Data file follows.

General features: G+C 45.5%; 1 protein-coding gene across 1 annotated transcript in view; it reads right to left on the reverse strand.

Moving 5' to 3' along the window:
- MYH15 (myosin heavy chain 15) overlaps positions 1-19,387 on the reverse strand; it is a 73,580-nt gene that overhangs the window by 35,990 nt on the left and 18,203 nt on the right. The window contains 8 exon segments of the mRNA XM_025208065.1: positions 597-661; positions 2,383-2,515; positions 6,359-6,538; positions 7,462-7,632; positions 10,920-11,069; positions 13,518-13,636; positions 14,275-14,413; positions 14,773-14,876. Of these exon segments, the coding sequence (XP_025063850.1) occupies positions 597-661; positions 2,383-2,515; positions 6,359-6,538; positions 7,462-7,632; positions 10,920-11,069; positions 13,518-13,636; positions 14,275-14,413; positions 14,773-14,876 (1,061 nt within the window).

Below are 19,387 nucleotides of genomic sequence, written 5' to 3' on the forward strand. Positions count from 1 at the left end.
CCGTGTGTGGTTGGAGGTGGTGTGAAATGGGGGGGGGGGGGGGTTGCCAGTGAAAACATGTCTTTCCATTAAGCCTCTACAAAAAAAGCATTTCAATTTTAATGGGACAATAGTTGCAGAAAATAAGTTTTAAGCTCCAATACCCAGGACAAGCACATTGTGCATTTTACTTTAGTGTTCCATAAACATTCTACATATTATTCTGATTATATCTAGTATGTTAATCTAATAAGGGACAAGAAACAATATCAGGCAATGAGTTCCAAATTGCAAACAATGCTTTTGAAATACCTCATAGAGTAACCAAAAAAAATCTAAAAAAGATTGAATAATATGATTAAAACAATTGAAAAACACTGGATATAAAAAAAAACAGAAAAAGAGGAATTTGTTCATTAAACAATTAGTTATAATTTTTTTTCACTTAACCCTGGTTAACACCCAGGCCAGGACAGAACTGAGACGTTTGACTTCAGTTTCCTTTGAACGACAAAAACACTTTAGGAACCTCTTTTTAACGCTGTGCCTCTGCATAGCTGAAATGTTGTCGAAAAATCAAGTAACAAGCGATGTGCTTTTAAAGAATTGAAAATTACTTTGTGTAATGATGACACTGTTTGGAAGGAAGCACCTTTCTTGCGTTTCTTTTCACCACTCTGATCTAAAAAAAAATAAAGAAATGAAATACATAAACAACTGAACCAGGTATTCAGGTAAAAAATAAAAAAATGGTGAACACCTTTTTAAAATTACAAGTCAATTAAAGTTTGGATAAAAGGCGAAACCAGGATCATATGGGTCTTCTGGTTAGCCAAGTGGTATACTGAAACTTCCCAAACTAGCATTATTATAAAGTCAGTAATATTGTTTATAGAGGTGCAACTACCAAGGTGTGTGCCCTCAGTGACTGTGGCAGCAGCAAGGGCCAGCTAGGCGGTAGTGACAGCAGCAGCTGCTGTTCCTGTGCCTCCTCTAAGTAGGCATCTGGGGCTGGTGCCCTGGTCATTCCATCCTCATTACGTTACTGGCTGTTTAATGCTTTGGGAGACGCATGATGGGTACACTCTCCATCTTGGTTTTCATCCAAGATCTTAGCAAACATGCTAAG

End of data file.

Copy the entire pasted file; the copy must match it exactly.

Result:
General features: G+C 45.5%; 1 protein-coding gene across 1 annotated transcript in view; it reads right to left on the reverse strand.

Moving 5' to 3' along the window:
- MYH15 (myosin heavy chain 15) overlaps positions 1-19,387 on the reverse strand; it is a 73,580-nt gene that overhangs the window by 35,990 nt on the left and 18,203 nt on the right. The window contains 8 exon segments of the mRNA XM_025208065.1: positions 597-661; positions 2,383-2,515; positions 6,359-6,538; positions 7,462-7,632; positions 10,920-11,069; positions 13,518-13,636; positions 14,275-14,413; positions 14,773-14,876. Of these exon segments, the coding sequence (XP_025063850.1) occupies positions 597-661; positions 2,383-2,515; positions 6,359-6,538; positions 7,462-7,632; positions 10,920-11,069; positions 13,518-13,636; positions 14,275-14,413; positions 14,773-14,876 (1,061 nt within the window).

Below are 19,387 nucleotides of genomic sequence, written 5' to 3' on the forward strand. Positions count from 1 at the left end.
CCGTGTGTGGTTGGAGGTGGTGTGAAATGGGGGGGGGGGGGGGTTGCCAGTGAAAACATGTCTTTCCATTAAGCCTCTACAAAAAAAGCATTTCAATTTTAATGGGACAATAGTTGCAGAAAATAAGTTTTAAGCTCCAATACCCAGGACAAGCACATTGTGCATTTTACTTTAGTGTTCCATAAACATTCTACATATTATTCTGATTATATCTAGTATGTTAATCTAATAAGGGACAAGAAACAATATCAGGCAATGAGTTCCAAATTGCAAACAATGCTTTTGAAATACCTCATAGAGTAACCAAAAAAAATCTAAAAAAGATTGAATAATATGATTAAAACAATTGAAAAACACTGGATATAAAAAAAAACAGAAAAAGAGGAATTTGTTCATTAAACAATTAGTTATAATTTTTTTTCACTTAACCCTGGTTAACACCCAGGCCAGGACAGAACTGAGACGTTTGACTTCAGTTTCCTTTGAACGACAAAAACACTTTAGGAACCTCTTTTTAACGCTGTGCCTCTGCATAGCTGAAATGTTGTCGAAAAATCAAGTAACAAGCGATGTGCTTTTAAAGAATTGAAAATTACTTTGTGTAATGATGACACTGTTTGGAAGGAAGCACCTTTCTTGCGTTTCTTTTCACCACTCTGATCTAAAAAAAAATAAAGAAATGAAATACATAAACAACTGAACCAGGTATTCAGGTAAAAAATAAAAAAATGGTGAACACCTTTTTAAAATTACAAGTCAATTAAAGTTTGGATAAAAGGCGAAACCAGGATCATATGGGTCTTCTGGTTAGCCAAGTGGTATACTGAAACTTCCCAAACTAGCATTATTATAAAGTCAGTAATATTGTTTATAGAGGTGCAACTACCAAGGTGTGTGCCCTCAGTGACTGTGGCAGCAGCAAGGGCCAGCTAGGCGGTAGTGACAGCAGCAGCTGCTGTTCCTGTGCCTCCTCTAAGTAGGCATCTGGGGCTGGTGCCCTGGTCATTCCATCCTCATTACGTTACTGGCTGTTTAATGCTTTGGGAGACGCATGATGGGTACACTCTCCATCTTGGTTTTCATCCAAGATCTTAGCAAACATGCTAAG